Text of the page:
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Son’s Addition Has Heart, but Could Use More Focus, Critics Agree

Also: Bauer pines for Mamacita and Janelle Bitker gets a virtuous feeling from kale tacos at La Capilla.

The dining room at Son’s Addition.
Patricia Chang

Eight Tables

In case you missed it: Eater SF’s own Rachel Levin stepped into the rarified air at Chinatown’s most expensive restaurant and found that Eight Tables by George Chen “is unlike any restaurant this side of the Pacific.” Three stars.

Son’s Addition

This week delivered two critical reviews of Son’s Addition, the personal project of Chef Nick Cobarruvias and his wife and Anna Sager Cobarruvias. To Michael Bauer the restaurant “feels like a throwback to another era” — one where small, personal restaurants like Delfina, Frances and Rich Table could open without much outside investment and deliver “food good enough to make national reviews.” At the Weekly, Pete Kane had a similar impression: now that the Cobarruviases have had a couple weeks to settle in, “24th Street is once again a hotspot.”

When it comes to the food, “not every dish on the menu works,” Bauer says, but the “authentic, caring spirit” makes up for some of the shortcomings. The comparisons to Cobarruvias’s former gig under Chef Jennifer Puccio are inevitable, but Bauer insists “Son’s Addition is not Marlowe” and Kane notes that Asian and Latino influences are drawn “into the expected California rubric without any of the showiness that would earn the dreaded fusion label.”

The two critics disagree on how all those elements fit together, however: For Kane, the Thai-inflected poached chicken with crispy skin was “most excellent” but Bauer mostly disregards the dish as unrelated to the rest of the menu. Bauer felt similarly about the tuna and uni tostadas until he starts to pick up on other Mexican threads “woven throughout the menu.”

Of the main course, Bauer and Kane both recommend the “very good” pan-roasted black cod or the heritage pork chop with pecan mole, but diverge on the lamb shank, which Bauer claims has “little flavor” although Kane found it “assertive.” Two and a half stars from Bauer, and a positive review from Kane, but one caveated with a plea for a little more differentiation and a little less beef tartare.


On Chestnut Street, Mamacita’s pivot to Japanese(ish) cuisine under the new name Mamanoko has Bauer wistful for the old days again. Although the partners felt it was time for a change, Bauer disagrees. The sushi and nigiri menus don’t hold any surprises, but the critic does find a few must-trys on the list like the Little Gem salad with soba noodles, or the “bold” pork dumplings. While Bauer does not enjoy gimmicks like the dessert sushi rolls, he does note that the restaurant has been packed since opening even despite the “obtuse move” to Asian cuisines. Two stars for an “also-ran” entry into local Japanese cuisine.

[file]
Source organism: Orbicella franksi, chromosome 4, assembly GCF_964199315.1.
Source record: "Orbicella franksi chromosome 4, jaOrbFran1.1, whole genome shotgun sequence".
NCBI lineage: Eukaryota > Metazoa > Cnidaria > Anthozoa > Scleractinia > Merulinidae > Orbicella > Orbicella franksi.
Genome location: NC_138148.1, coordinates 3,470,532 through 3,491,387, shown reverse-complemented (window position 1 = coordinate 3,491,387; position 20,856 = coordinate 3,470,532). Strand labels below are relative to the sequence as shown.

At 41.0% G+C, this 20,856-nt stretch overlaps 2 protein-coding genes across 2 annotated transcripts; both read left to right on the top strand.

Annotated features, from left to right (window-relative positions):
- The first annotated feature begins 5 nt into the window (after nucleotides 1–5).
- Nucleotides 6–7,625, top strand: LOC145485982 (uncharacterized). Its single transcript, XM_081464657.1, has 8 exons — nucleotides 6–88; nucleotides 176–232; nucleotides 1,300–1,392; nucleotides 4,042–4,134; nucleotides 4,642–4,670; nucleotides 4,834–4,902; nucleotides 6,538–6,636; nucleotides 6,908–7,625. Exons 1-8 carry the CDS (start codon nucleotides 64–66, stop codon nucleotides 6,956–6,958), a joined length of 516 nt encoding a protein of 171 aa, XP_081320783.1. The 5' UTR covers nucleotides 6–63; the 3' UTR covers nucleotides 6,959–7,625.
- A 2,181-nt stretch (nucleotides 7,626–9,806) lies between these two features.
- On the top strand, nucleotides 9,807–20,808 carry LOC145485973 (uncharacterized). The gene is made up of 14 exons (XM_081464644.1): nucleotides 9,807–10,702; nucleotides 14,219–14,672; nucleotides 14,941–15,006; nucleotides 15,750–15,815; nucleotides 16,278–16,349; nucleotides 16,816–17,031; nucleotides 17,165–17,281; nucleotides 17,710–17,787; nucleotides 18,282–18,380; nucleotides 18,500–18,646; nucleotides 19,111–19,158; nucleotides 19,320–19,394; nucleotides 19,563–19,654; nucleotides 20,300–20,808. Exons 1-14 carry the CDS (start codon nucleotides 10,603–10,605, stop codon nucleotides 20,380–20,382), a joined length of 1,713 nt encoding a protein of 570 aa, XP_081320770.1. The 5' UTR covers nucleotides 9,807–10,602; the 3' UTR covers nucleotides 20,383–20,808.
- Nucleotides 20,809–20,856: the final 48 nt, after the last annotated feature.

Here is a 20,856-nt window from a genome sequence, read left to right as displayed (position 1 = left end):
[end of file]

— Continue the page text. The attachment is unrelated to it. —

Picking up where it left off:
Bauer Blog

On the fast casual blog, Bauer wondered aloud whether Onsen, Tartine Manufactory and the Saratoga will make it onto his Best New Restaurants list. While Onsen is as impressive as it was in February, Tartine Manufactory “doesn’t seem as rustic” now that chefs Christa Chase and Bill Niles are in the kitchen, but the menu is “as good as I remember.” Meanwhile, the food at The Saratoga sounds like it’s gone almost completely downhill since Bauer’s initial three-star review. Even the dressed-up Toga Tots “tasted like something that might be found in a Costco snack bar.”

La Capilla

At the edge of West Berkeley, Express critic Janelle Bitker got a “virtuous” feeling from La Capilla’s organic, locally sourced and veggie-heavy Mexican fare. Rather than take the usual taqueria approach to vegan or vegetarian cuisine, restaurant boss Stephanie Romo has steered the menu towards creative combinations like black beans with sautéed kale and portobello mushrooms that is available in taco, burrito or sandwich form. Although it won’t work for the vegans, Bitker places the deep-fried local cod tacos atop La Capilla’s must-try list and recommends diners skip the long lines at Cholita Linda “next time you’re craving a fish taco.”

What’s more, “I can stay productive” after a burrito from La Capilla, Bitker says, shrugging off the usual burrito coma. And the version she tried with grass-fed carne asada was “wonderfully balanced” and “full of unadulterated flavor.” With a fresh juice bar, breakfast options, a few “nimble and clean” grilled sandwiches, and an unexpected parking lot, La Capilla “feels downright mythical for a small restaurant in Berkeley.”

Son’s Addition

2990 24th St, San Francisco, CA 94110


2317 Chestnut Street, San Francisco, CA 94123 415 346 8494 Visit Website